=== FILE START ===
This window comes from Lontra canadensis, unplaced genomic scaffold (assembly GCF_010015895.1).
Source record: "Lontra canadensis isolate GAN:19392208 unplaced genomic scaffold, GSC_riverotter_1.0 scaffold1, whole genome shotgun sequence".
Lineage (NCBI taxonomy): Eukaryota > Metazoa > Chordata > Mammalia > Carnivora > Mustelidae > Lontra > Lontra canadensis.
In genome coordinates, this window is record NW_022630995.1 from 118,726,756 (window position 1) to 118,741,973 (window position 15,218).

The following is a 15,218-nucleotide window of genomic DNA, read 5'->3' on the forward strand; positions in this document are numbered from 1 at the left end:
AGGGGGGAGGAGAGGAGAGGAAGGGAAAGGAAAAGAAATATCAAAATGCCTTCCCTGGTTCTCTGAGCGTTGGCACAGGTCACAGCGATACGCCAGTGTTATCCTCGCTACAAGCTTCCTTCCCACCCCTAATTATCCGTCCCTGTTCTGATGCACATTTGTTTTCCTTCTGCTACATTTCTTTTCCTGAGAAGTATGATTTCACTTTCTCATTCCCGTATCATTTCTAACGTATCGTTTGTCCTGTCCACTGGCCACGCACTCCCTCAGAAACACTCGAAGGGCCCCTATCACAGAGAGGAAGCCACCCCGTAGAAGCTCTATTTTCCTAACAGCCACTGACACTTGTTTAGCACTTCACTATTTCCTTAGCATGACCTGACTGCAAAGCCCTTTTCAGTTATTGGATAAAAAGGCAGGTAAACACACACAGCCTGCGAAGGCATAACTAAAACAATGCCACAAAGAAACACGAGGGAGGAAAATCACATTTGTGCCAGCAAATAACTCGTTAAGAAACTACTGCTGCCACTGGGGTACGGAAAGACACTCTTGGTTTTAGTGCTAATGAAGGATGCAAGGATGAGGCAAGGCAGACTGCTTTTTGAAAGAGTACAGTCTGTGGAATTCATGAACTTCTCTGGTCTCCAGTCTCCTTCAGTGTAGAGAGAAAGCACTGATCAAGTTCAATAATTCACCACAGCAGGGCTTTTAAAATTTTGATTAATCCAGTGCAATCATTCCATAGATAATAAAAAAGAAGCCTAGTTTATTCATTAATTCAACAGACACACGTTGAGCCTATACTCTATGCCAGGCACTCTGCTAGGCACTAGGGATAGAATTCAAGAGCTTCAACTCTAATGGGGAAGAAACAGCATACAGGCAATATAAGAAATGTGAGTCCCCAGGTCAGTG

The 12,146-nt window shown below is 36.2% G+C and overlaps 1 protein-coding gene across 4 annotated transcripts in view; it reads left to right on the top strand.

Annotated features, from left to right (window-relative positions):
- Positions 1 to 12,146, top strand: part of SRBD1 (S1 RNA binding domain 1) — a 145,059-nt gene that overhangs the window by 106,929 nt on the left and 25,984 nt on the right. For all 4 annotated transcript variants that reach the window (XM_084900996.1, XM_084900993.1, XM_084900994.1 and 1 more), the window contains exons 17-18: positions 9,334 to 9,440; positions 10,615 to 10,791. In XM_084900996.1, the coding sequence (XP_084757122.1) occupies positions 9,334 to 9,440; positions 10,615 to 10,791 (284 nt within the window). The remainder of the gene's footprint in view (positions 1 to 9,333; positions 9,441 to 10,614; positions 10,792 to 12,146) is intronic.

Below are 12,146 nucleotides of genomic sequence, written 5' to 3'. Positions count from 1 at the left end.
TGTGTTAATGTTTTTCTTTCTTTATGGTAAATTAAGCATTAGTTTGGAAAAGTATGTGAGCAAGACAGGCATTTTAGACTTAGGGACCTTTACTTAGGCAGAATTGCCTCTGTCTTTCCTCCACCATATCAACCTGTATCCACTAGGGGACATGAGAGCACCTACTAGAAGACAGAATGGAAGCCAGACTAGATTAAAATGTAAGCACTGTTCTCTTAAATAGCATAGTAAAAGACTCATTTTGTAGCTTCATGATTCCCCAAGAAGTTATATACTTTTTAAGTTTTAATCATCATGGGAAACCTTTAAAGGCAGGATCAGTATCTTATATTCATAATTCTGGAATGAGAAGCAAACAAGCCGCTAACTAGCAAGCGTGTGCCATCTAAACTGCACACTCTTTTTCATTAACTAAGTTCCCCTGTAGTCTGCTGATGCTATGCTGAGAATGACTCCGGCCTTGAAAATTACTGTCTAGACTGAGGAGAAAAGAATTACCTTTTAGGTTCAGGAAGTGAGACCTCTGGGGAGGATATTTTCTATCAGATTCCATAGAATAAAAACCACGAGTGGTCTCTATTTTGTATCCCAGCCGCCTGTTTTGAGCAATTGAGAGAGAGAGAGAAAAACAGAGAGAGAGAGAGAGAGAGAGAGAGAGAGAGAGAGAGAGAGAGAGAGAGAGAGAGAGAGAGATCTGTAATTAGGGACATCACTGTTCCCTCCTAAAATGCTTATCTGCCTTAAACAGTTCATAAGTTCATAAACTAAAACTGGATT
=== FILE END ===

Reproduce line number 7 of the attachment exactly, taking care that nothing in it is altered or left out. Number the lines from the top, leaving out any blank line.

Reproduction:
The 12,146-nt window shown below is 36.2% G+C and overlaps 1 protein-coding gene across 4 annotated transcripts in view; it reads left to right on the top strand.